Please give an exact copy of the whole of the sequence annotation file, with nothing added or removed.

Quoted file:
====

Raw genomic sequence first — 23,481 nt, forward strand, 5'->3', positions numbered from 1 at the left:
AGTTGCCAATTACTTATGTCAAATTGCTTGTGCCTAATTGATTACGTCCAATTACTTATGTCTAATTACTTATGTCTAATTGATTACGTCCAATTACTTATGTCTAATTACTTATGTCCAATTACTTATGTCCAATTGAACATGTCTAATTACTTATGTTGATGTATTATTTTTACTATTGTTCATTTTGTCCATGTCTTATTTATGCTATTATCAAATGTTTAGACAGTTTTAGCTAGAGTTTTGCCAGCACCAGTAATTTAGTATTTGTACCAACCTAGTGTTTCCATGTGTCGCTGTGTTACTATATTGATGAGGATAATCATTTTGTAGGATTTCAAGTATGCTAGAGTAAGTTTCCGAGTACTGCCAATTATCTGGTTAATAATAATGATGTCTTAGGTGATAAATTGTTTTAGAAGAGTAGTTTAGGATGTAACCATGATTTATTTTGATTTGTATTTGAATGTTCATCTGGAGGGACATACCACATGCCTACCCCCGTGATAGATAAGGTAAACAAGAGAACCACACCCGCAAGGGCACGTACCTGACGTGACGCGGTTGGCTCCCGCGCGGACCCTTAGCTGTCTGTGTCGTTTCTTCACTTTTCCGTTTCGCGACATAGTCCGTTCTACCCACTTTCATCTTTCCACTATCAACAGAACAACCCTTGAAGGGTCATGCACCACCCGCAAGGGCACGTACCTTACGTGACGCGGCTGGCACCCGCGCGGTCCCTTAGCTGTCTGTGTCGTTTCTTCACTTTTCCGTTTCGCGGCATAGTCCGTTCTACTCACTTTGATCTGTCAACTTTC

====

Raw genomic sequence first — 23,481 nt, forward strand, 5'->3', positions numbered from 1 at the left:
AGTTGCCAATTACTTATGTCAAATTGCTTGTGCCTAATTGATTACGTCCAATTACTTATGTCTAATTACTTATGTCTAATTGATTACGTCCAATTACTTATGTCTAATTACTTATGTCCAATTACTTATGTCCAATTGAACATGTCTAATTACTTATGTTGATGTATTATTTTTACTATTGTTCATTTTGTCCATGTCTTATTTATGCTATTATCAAATGTTTAGACAGTTTTAGCTAGAGTTTTGCCAGCACCAGTAATTTAGTATTTGTACCAACCTAGTGTTTCCATGTGTCGCTGTGTTACTATATTGATGAGGATAATCATTTTGTAGGATTTCAAGTATGCTAGAGTAAGTTTCCGAGTACTGCCAATTATCTGGTTAATAATAATGATGTCTTAGGTGATAAATTGTTTTAGAAGAGTAGTTTAGGATGTAACCATGATTTATTTTGATTTGTATTTGAATGTTCATCTGGAGGGACATACCACATGCCTACCCCCGTGATAGATAAGGTAAACAAGAGAACCACACCCGCAAGGGCACGTACCTGACGTGACGCGGTTGGCTCCCGCGCGGACCCTTAGCTGTCTGTGTCGTTTCTTCACTTTTCCGTTTCGCGACATAGTCCGTTCTACCCACTTTCATCTTTCCACTATCAACAGAACAACCCTTGAAGGGTCATGCACCACCCGCAAGGGCACGTACCTTACGTGACGCGGCTGGCACCCGCGCGGTCCCTTAGCTGTCTGTGTCGTTTCTTCACTTTTCCGTTTCGCGGCATAGTCCGTTCTACTCACTTTGATCTGTCAACTTTC